I decided to embark on making my own bread, this time from scratch. So thanks to the wise words of Hugh Fearnley-Whittingstall in his River Cottage Everyday cookbook and some wise words from my Mother-in-law I gave it a go!

The first step is to make a starter which is essentially a flour and water mix that naturally ferments once you start to feed it. At first the smell would knock your socks off. Quite literally. But after some TLC, feeding and a good talking to the smell starts to mature to something of a creamy yoghurt.

Once you have an active start, you can begin to bake break. My advice for this bit is to persist, and do not be disheartened if you make a few loafs only worthy of building a house with. I certainly did.

So recipe time….


I made a rye meal starter as this gives it a lovely flavour and is really active.

Start with 100g of rye meal and add enough water to make a thick batter. Then it will need regular feeding. Keep it in a warm place. I have mine in an old plastic yoghurt pottle, originally stored in a hot water cupboard.

24 hours later, discard half of the mixture and add another 100g of flour and enough warm water to make the thick batter again. Keep repeating this process for 7-10 days. Note how the flavour starts to mature (and you can keep your socks on), it will loose its acidic edge and move onto smelling something like a fruity cider. Once it has got to this stage it is nearly time to start to bake but wait for at least one week.

Making a loaf

  1. Once you are ready to make a loaf, take 100ml of your active starter and mix with 250g of strong flour (I normally use white), and 275ml of warm water. Mix through with your hands and then place in a warm place to activate. I normally do this process overnight.
  2. The next morning, add 300g of strong flour (again I normally use white) and 1 tbspn of olive oil and 10g salt (2 tsp). Mix until it comes together and turn out onto a floured surface. This is the fun bit – kneeding. You get faster at kneeding in time. I use Hugh’s technique of holding the dough back with the heel of one hand and stretching it out with the fingers of your other hand. You then fold it back on itself and repeat, turning it every few folds. You want the dough to form a smooth glossy ball. You will also need to add extra flour to your surface as you to to prevent it sticking. Once done put the dough ball into an oiled bowl, cover with oiled glad wrap/cling film and place back in your hot water cupboard until it has doubled in size. I would normally leave this for most of the day.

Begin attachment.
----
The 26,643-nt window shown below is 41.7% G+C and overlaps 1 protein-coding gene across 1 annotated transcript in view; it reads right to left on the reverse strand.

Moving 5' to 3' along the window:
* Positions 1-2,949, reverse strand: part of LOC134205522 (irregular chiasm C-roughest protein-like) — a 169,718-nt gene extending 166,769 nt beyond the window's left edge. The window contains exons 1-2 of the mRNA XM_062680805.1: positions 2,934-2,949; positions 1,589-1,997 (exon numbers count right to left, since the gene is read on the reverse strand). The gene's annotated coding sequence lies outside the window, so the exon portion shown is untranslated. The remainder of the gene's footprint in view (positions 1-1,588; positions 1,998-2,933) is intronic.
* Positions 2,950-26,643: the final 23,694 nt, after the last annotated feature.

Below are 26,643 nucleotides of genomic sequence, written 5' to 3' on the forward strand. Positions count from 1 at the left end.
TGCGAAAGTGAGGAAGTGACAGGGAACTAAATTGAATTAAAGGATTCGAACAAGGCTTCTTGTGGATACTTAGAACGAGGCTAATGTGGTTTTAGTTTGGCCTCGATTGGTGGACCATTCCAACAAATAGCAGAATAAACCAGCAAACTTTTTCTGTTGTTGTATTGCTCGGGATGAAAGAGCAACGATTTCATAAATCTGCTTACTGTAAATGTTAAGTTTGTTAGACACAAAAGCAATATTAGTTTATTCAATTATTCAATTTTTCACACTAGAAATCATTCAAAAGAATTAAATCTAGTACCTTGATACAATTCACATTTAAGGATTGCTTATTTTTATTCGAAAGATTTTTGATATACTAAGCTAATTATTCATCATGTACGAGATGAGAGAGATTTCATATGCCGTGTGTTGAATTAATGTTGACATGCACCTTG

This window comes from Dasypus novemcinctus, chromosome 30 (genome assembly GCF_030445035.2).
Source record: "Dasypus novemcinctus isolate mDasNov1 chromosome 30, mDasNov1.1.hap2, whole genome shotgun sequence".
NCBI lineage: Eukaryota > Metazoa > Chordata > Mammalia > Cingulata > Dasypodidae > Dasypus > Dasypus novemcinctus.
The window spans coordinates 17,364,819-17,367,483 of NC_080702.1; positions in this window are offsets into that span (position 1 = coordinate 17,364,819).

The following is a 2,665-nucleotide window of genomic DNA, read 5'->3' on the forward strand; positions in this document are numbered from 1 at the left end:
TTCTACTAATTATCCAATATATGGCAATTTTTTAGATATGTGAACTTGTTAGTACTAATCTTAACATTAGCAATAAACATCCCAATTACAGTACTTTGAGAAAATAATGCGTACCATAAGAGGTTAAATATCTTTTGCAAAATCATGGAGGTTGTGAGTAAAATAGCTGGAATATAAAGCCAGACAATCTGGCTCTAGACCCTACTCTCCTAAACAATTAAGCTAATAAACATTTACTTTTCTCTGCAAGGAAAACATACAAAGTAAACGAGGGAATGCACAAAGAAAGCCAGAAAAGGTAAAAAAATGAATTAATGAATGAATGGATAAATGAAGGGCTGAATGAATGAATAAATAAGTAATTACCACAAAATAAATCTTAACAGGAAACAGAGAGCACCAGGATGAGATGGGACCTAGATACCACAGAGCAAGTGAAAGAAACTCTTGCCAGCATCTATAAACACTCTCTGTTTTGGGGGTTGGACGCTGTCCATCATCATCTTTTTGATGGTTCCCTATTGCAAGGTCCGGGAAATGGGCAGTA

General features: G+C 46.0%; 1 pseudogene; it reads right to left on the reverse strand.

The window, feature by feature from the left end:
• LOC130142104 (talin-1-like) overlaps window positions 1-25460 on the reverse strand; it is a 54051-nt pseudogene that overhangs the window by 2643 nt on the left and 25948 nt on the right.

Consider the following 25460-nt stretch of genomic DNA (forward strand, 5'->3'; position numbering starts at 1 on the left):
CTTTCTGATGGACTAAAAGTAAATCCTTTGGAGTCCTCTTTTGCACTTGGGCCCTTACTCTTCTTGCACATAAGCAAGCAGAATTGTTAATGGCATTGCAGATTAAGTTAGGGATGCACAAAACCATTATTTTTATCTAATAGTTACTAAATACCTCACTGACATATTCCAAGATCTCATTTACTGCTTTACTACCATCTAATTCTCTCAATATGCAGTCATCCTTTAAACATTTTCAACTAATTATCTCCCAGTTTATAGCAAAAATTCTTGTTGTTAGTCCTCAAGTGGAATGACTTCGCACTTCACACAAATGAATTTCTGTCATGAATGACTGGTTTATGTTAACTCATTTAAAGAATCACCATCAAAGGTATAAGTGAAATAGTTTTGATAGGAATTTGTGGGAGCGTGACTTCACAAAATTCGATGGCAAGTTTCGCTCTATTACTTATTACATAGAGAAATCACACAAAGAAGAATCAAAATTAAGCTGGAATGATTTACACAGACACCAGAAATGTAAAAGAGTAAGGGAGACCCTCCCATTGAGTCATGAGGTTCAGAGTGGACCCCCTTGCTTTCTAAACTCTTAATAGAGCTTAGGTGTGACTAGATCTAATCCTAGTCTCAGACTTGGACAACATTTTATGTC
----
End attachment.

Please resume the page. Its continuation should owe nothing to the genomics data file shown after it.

3. When the dough has doubled in size it is time for it to do its second rising. You first need to knock back the dough on a floured surface i.e. punch out the air with your fists. Very therapeutic. Hugh then recommend to shape it into the shape you want to bake and place it in a bowl lined with a flour tea towel. Lately I have been placing mine straight into a lightly oiled baking loaf tin.
  4. Time to bake. Once the dough has doubled in size again (this can take a good few hours), and I do sometimes leave this overnight again and bake in the morning. If you have opted for the floured tea towel option, you need to carefully lay the loaf out (as to not loose too much air) onto either a hot pizza stone (sprinkled with corn meal) or a baking tray lined with baking paper. Otherwise place the loaf tin in the oven. Cook at 230ºC for 15min before turning the oven down to 200ºC for a further 25-30 minutes. When it is done the bread should have a good crust and sound hollow when you tap the base. Make sure you leave the loaf to cool, preferably completely, before cutting into it. Otherwise it will be doughy and does not cut well.
  5. Enjoy!

Maintaining the starter

As you may not want to make a loaf everyday you can cool your starter down by placing it in either the fridge or even the freezer if you are going away. I keep mine in the fridge and do a couple of loafs on the weekend. Once in the fridge it only needs feeding once a week and use the discard for the loafs.

Tips – do not forget to feed your starter once you have taken some out to make a loaf. The starter also enjoys a bit of a chat and de-brief at the end of the week.

Variations – You can also vary the loaf by using different flours such as wholemeal or by adding in seeds, nuts and dried fruit. Just don’t add to much though. A couple of handfulls is plenty.

Sourdough starter

Sourdough dough

Final loaf

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4 Responses to Sourdough

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